Updated to reflect a Apple and Cisco stocks' move off the days lows.

NEW YORK (

TheStreet

) -- The tech sector bounced off morning lows as selling pressure eased slightly Tuesday amid Japan's post-quake crisis.

Fearing a lengthy disruption to Japan's manufacturing operations and the potential for extensive fallout from the crippled nuclear reactors, investors were selling stocks early Tuesday.

The Nasdaq opened down

2.5% as big names like

Apple

(AAPL) - Get Report

,

Qualcomm

(QCOM) - Get Report

and

Cisco

(CSCO) - Get Report

all went on a slide. The Nasdaq recovered somewhat but was still down nearly 2% by midday.

Wall Street's selling mood didn't exactly spare some of its darlings.

Apple shares fell 3.5% to $341.21 in early trading, which later moderated to $325.23, down more than 2% at noon, even though the company has not been able to supply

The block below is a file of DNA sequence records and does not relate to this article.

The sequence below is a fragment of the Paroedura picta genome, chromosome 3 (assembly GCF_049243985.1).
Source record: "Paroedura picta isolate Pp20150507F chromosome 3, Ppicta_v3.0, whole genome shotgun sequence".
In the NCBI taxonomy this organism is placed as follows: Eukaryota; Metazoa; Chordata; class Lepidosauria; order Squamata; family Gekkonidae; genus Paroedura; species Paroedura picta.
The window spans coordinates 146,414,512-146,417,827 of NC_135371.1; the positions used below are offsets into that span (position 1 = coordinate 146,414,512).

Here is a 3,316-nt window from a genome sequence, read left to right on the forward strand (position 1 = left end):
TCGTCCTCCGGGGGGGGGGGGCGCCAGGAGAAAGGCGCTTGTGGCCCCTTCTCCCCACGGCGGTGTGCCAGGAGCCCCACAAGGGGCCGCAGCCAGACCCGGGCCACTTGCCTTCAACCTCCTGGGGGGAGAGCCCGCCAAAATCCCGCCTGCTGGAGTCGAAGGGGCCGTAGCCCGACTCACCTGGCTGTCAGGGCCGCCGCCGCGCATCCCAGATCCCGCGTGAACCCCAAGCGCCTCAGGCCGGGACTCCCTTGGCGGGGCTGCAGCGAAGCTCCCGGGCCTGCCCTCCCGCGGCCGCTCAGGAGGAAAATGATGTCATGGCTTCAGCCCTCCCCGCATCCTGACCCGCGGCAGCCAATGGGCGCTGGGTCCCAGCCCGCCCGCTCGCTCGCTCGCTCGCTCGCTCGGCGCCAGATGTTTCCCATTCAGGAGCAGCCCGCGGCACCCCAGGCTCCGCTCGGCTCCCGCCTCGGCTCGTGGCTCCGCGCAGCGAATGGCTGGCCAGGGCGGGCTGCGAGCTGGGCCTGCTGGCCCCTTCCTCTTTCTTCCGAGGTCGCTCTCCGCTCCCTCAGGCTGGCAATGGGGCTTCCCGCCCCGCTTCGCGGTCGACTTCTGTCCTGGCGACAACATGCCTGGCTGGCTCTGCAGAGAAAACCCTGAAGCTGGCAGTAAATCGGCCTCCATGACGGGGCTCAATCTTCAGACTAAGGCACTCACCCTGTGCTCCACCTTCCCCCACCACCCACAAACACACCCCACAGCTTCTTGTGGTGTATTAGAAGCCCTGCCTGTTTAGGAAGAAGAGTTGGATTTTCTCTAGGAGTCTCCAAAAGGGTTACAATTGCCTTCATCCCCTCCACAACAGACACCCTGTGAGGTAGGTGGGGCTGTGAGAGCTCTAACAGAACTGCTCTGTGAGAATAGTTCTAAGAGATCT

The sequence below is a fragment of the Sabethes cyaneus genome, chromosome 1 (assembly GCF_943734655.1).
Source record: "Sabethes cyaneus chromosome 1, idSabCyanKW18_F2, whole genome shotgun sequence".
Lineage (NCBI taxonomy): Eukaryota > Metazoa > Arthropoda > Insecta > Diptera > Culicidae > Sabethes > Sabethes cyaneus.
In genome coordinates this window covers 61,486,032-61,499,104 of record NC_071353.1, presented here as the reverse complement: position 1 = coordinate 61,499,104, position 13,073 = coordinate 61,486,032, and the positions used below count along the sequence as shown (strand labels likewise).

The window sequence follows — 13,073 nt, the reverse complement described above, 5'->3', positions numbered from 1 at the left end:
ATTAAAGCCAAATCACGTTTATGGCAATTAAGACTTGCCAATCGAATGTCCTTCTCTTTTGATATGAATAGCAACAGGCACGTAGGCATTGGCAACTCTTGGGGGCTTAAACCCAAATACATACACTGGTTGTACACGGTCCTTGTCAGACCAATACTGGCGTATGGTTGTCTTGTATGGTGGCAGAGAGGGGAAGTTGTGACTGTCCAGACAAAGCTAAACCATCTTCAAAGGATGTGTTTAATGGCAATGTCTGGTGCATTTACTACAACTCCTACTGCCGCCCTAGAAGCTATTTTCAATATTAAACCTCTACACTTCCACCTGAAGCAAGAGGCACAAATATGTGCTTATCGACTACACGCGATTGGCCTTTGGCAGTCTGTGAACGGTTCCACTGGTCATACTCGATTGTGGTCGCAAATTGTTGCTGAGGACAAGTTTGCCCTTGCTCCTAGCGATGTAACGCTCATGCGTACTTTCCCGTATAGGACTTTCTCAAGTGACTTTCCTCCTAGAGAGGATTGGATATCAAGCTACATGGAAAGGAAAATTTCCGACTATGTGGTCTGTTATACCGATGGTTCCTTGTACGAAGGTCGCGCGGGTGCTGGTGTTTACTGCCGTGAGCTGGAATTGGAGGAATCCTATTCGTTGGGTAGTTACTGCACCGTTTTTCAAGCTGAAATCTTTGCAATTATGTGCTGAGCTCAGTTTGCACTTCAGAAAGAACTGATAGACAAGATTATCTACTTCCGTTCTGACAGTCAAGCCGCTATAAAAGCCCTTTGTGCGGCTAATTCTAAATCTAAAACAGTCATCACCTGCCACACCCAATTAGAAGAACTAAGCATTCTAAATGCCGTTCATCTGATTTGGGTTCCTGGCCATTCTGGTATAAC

enough of its new iPad 2s

to meet demand.

Wireless chip shop Qualcomm initially fell 5% and rallied a bit to remain 3% down on concerns that mobile phone sales and production will slow, as Japan struggles with widespread devastation.

The selloff also knocked down networking giants like Cisco, which bounced off a new 52-week low and remained down 2.5% at $17.40. Meanwhile, networking gearmakers

Alcatel-Lucent

(ALU)

and

Ericsson

(ERIC) - Get Report

had been down 5%, were only down 1% and 4% by midday.

And mobile phone giant

Nokia

(NOK) - Get Report

hit a new low of $7.73 early Tuesday before recovering somewhat -- to $8.06 -- down 3% at noon.

Even U.S.-focused tech outfits like

Verizon

(VZ) - Get Report

and

AT&T

(T) - Get Report

were hit early Tuesday, falling as much as 3% and 2% during the market swoon. But as the pressure softened, the big phone duo were only down 1%

Not all of tech

was taking a beating, however. Investors seemed eager to play the non-nuclear option, sending solar stocks up Tuesday. Shares of

Ascent Solar

(ASTI)

were up 10%, while

First Solar

(FSLR) - Get Report

was up 4% at one point early Tuesday.

--Written by Scott Moritz in New York.>To contact this writer, click here: Scott Moritz, or email: scott.moritz@thestreet.com.To follow Scott on Twitter, go to http://twitter.com/MoritzDispatch.>To send a tip, email: tips@thestreet.com.